An integrated Internet access solution is easier to implement and far easier to use and manage than the alternative. What's more, integrated services at the border are inherently more secure than an integrated mixture of vendor solutions resident on network operating systems, in client PCs, or on network Web servers. Placing connection services at the intranet-to-Internet border yields several critical advantages. It lets organizations:
Monitor and manage both inbound and outbound access
Manage both intranet and Internet resources as effectively as conventional LAN services
Increase the reach of network management utilities to include heterogeneous, multivendor browsers and Web servers
Implement performance accelerators at the border to reconcile performance mismatches
Support for Open Standards
Implementing an intranet requires an integrated solution that supports open standards for easy integration between the corporate intranet and the Internet. Open standards support allows organizations to combine best-of-breed technology in all areas, including protocol stacks, Web browsers, and Web servers.
Maintaining Intranet Security
An Internet access solution must provide flawless security in two directions-inbound and outbound. Inbound security protects the intranet from unauthorized access by people on the Internet. Outbound security manages and focuses access to Internet resources by internal users.
The overall solution must implement a standard Internet firewall security architecture, which defines a three-tiered model comprising packet filters, circuit-level proxies, and application-level proxies.
Packet filters use routers to filter information coming to and from a network, checking each packet against access controls and blocking packets from unknown sources.
Circuit-level proxies provide a general virtual circuit relay between the Internet and intranet desktop applications. (Unlike application-level proxies, circuit-level proxies provide access control at the session layer.)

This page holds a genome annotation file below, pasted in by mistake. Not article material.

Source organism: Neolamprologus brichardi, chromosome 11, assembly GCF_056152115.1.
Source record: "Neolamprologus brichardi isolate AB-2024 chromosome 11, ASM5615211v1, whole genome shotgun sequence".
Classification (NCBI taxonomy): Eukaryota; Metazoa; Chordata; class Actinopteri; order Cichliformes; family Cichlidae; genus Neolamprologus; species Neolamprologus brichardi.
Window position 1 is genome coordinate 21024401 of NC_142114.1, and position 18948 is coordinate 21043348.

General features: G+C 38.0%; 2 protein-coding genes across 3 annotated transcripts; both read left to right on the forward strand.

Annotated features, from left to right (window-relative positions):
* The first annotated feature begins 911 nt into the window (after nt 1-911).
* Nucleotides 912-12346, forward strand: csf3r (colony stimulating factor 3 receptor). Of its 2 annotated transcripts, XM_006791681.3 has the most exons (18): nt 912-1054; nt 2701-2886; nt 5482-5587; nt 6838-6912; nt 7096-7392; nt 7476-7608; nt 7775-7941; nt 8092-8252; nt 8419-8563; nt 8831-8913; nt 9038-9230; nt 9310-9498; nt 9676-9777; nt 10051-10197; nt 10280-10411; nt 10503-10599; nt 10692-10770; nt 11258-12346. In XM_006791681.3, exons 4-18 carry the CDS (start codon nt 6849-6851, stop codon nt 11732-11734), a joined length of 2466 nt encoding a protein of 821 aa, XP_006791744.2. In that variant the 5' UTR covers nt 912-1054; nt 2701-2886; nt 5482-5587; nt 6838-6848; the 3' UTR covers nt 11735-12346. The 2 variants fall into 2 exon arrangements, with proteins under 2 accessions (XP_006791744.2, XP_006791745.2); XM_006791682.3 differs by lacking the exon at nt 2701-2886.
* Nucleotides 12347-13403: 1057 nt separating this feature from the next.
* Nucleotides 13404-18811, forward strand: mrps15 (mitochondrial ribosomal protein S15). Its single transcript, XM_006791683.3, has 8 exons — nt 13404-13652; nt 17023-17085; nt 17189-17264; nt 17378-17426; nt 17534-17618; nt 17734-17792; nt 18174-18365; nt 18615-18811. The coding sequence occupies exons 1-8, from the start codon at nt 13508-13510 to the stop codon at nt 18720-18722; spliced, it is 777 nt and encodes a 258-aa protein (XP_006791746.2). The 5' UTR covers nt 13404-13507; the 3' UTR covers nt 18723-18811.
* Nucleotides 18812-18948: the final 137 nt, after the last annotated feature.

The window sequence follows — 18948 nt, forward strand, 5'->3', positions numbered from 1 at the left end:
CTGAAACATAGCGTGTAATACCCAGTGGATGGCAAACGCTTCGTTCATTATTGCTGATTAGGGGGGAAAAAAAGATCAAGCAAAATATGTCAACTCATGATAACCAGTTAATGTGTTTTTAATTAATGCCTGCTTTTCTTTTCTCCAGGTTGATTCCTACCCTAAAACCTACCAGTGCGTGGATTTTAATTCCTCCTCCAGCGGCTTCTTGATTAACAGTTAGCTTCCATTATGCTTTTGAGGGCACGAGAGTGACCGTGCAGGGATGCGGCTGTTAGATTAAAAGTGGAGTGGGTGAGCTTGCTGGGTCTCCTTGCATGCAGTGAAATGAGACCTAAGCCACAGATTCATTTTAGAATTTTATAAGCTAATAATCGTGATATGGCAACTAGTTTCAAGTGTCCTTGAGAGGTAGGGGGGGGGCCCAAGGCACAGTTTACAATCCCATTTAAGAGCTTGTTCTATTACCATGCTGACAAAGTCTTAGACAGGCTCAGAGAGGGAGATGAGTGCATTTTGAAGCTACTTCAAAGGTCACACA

Application-level proxies, similar to circuit-level proxies, relay all data between the Internet and intranet desktop applications. (Application-level proxies intercept all traffic and apply content-based semantic access controls prior to relaying the data.)
For maximum effectiveness, the security system should provide multiple levels of access control, including:
Host control, to determine which hosts can be accessed
Application-level control, to determine which applications can be accessed (For example, allowing users access to World Wide Web and FTP applications, but denying access to news group applications.)
Content control, to allow control over which network files and documents are accessed (Content control is the finest degree of granularity.)
In addition, the administrator needs to be able to tailor each of these levels to specific users and user groups.
Security should also provide authentication services in which different levels of authorization are granted, depending upon the user's entry location-such as a local workstation, the Internet, or a dial-in connection. Authentication should support leading authentication standards for virtual networks and electronic commerce. These standards include Point-to-Point Tunneling Protocol (PPTP) to provide security for remote users accessing intranet resources from a serial connection to the Internet.